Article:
the grammar is very simple and easy, but you have to remember that almost every word has up to five different meanings, depending on the accent or tone placed on it. i found that if i ignored the bloody tones, concentrated on vocabulary, then spent a lot of time listening to people, trying it out, and forcing myself to watch thai tv, i could get the gist of a conversation, then got to the point where i could do business, or at least make myself understood.
    i don't think i will ever get the tones completely right, but i have one hell of a vocab. and get by to the point where the locals come to me for translations, etc.
    you just have to keep at it, and discipline yourself.
    good luck

  3. #28
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    I really need to have some formal lessons now. My vocab is too small and I've not learnt more complex sentence structures.

    My ears are pretty good though, so I think that is a bonus.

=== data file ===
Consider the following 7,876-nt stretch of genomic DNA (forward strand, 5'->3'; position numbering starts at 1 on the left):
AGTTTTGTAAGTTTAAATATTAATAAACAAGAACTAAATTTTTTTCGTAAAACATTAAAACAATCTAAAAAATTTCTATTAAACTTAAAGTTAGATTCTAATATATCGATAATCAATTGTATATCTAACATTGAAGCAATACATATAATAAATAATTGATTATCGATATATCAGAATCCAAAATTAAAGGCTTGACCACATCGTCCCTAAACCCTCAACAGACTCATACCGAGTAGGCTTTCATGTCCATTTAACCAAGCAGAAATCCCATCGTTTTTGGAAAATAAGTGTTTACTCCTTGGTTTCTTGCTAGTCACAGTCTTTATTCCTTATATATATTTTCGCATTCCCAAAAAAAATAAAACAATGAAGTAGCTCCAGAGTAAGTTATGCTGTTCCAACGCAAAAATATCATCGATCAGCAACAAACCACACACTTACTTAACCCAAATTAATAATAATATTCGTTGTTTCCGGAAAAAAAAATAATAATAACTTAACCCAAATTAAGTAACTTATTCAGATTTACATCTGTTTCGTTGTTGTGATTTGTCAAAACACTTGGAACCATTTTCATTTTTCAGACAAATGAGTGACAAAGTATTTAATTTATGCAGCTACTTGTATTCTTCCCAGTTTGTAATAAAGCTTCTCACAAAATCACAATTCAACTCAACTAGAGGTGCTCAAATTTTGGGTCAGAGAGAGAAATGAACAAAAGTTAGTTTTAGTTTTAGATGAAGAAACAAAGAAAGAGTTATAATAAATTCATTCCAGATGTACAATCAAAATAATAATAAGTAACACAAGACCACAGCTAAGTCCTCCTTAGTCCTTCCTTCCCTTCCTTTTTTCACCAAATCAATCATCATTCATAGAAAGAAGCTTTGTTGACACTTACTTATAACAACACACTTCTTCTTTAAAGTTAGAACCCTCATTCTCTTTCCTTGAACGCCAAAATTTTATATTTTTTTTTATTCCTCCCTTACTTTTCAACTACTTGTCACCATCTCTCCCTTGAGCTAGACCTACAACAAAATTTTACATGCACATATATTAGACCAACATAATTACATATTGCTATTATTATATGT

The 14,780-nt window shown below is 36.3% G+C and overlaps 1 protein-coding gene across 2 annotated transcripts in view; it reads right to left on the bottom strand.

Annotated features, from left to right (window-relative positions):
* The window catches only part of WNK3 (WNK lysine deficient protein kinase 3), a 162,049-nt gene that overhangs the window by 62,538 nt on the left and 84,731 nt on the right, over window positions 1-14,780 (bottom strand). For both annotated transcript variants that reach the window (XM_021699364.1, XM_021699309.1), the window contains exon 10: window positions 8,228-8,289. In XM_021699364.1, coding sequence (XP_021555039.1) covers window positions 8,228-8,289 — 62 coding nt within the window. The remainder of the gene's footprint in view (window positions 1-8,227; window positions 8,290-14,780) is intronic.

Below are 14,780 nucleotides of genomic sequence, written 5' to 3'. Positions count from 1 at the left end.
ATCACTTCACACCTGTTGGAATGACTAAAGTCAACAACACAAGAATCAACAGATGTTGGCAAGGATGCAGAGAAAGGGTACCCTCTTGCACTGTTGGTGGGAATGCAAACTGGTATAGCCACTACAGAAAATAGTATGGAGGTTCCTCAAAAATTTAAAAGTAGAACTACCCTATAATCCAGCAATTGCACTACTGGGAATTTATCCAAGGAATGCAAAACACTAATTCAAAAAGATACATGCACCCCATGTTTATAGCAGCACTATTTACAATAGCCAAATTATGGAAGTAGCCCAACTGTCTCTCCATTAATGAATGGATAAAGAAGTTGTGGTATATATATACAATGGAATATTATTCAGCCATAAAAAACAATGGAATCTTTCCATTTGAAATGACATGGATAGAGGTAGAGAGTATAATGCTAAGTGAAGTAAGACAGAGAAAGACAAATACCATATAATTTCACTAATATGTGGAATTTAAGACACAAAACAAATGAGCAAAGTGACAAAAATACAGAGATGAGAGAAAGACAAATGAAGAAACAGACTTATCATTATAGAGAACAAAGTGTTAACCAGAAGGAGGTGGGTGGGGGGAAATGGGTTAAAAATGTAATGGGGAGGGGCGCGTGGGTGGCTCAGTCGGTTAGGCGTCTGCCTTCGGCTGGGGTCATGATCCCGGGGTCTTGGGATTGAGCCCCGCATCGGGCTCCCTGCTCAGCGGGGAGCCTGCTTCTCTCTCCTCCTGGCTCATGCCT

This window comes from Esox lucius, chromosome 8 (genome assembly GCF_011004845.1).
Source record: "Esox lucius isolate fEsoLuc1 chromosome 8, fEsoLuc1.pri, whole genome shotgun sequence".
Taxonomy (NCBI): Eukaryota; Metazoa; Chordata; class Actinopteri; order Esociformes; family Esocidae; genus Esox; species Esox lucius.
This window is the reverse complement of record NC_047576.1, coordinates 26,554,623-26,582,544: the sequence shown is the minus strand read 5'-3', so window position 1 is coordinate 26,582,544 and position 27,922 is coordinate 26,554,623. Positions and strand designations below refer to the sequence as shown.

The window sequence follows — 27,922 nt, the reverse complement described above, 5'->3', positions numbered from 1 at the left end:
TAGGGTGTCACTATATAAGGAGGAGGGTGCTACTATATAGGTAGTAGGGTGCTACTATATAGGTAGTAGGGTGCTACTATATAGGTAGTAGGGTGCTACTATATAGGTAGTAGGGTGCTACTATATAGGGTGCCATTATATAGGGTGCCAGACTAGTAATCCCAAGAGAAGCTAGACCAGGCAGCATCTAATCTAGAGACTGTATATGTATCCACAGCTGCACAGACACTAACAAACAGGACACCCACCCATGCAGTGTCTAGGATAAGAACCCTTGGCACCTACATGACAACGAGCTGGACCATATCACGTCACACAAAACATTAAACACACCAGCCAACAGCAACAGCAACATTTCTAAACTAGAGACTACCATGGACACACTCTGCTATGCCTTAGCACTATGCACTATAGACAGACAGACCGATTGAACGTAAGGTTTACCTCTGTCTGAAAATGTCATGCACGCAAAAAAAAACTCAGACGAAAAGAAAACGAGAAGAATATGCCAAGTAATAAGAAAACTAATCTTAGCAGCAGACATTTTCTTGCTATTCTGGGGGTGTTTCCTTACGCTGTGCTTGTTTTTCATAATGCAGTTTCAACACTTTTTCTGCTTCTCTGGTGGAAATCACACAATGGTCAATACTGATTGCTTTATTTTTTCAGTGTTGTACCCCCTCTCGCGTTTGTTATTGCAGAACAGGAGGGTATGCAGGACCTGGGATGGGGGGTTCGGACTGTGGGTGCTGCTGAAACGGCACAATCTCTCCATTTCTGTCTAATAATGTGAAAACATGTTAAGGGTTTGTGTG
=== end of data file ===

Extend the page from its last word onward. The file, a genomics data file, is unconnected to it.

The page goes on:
4. #29
    Days Work Done! Norton's Avatar
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    Quote Originally Posted by tsicar
    forcing myself to watch thai tv
    Wow, the ultimate sacrifice. I find the Thai soap operas to be best for learning. They, like soap operas around the world are so dumbed down to serve their viewers they make wonderful training for beginners.

  5. #30
    I am in Jail
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    I think we went through that discussion already in another thread, and the consensus was that speaking monkey was fine as long as it was superficial like asking directions or paying a barfine.

  6. #31
    I am in Jail
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    Quote Originally Posted by Butterfly View Post
    speaking monkey was fine as long as it was superficial like asking directions or paying a barfine.
    Clearly misinformed. Nobody will give you directions here no matter how politely and correctly you ask.

  7. #32
    Tax Consultant
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    Quote Originally Posted by chitown View Post